Process Industry: Automation and communication

5 min read

Comprehensive and interrelated communication between the field units and a central control station is indispensable in the modern process industry. This is particularly so where many pumps are performing delicate and accurate operations. Ralph Held, director of engineering and product management of sera at Seybert & Rahier GmbH discusses how a new generation of diaphragm dosing pumps lends itself to automation.

Figure 1: A selectable dosing pump type series C4102.
Figure 1: A selectable dosing pump type series C4102.
Figure 2: An example for BUS structure with dosing pumps of C model series.
Figure 2: An example for BUS structure with dosing pumps of C model series.
Figure 3: A C model series with PROFIBUS selection.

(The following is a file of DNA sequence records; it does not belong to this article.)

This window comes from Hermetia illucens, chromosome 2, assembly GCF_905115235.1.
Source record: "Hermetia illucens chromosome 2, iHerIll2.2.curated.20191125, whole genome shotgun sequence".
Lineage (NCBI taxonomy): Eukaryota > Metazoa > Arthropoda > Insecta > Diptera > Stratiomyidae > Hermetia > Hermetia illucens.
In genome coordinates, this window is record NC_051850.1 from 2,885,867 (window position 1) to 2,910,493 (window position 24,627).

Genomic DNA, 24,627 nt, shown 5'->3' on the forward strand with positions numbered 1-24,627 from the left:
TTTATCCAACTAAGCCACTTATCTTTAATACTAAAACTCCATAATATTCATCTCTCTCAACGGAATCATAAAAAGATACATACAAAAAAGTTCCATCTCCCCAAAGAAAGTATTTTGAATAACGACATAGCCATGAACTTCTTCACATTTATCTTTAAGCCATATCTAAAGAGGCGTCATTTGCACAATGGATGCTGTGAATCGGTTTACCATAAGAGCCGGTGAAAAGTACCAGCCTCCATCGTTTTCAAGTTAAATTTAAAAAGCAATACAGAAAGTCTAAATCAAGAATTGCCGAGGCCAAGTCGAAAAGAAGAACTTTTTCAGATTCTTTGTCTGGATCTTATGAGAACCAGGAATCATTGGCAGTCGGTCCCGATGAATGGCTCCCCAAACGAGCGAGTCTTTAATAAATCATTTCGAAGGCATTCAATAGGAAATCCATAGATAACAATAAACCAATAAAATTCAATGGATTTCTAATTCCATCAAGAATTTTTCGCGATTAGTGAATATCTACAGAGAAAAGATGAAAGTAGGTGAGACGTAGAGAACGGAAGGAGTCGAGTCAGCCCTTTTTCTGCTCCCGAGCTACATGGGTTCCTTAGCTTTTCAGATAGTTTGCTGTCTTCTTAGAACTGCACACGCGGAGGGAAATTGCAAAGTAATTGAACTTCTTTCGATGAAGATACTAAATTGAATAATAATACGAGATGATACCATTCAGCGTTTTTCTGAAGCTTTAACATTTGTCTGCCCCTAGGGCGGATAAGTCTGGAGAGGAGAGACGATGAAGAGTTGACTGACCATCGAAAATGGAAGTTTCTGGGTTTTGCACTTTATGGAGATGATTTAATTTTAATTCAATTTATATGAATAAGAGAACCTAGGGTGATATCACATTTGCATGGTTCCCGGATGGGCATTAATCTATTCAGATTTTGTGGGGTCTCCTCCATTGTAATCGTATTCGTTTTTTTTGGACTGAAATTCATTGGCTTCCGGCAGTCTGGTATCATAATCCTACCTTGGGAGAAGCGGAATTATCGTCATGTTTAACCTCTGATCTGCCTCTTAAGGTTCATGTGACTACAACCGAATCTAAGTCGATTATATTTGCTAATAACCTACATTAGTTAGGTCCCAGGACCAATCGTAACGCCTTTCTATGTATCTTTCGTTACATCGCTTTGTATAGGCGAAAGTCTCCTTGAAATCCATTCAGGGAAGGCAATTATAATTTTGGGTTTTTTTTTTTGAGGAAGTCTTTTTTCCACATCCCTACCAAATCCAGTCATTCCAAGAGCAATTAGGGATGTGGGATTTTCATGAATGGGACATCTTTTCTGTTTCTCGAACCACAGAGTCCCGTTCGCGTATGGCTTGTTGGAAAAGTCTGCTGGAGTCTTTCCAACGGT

Figure 3: A C model series with PROFIBUS selection.

As pump systems become more automated, decentralized control of equipment components is becoming ever more widespread. With the simultaneous reduction of both maintenance and operating resources, automatic monitoring is increasingly used in the efficient deployment of plant. High costs do not allow the luxury of equipment that is rarely utilized during a systems’ operation. Therefore, it is important that the operator is fully informed on the current operating state of the system.Because of their leak-tightness, diaphragm dosing pumps are used in almost all segments of the industry where the exact addition of low to medium viscosity, and sometimes expensive fluids, is required. It does not matter whether these are neutral or critical media as PTFE diaphragms and a variety of chemically highly resistant pump head materials permit the delivery of nearly all common chemicals.Furthermore, because its characteristic curve is insignificantly impacted by the counterpressure, the diaphragm dosing pump is particularly suitable for accurate dosing processes. This key feature means that communication options with the rest of the pump system must be created. Although in many cases, the pump only represents a small portion of the overall cost of the equipment, it is frequently the core of the whole system.

Integrated electronics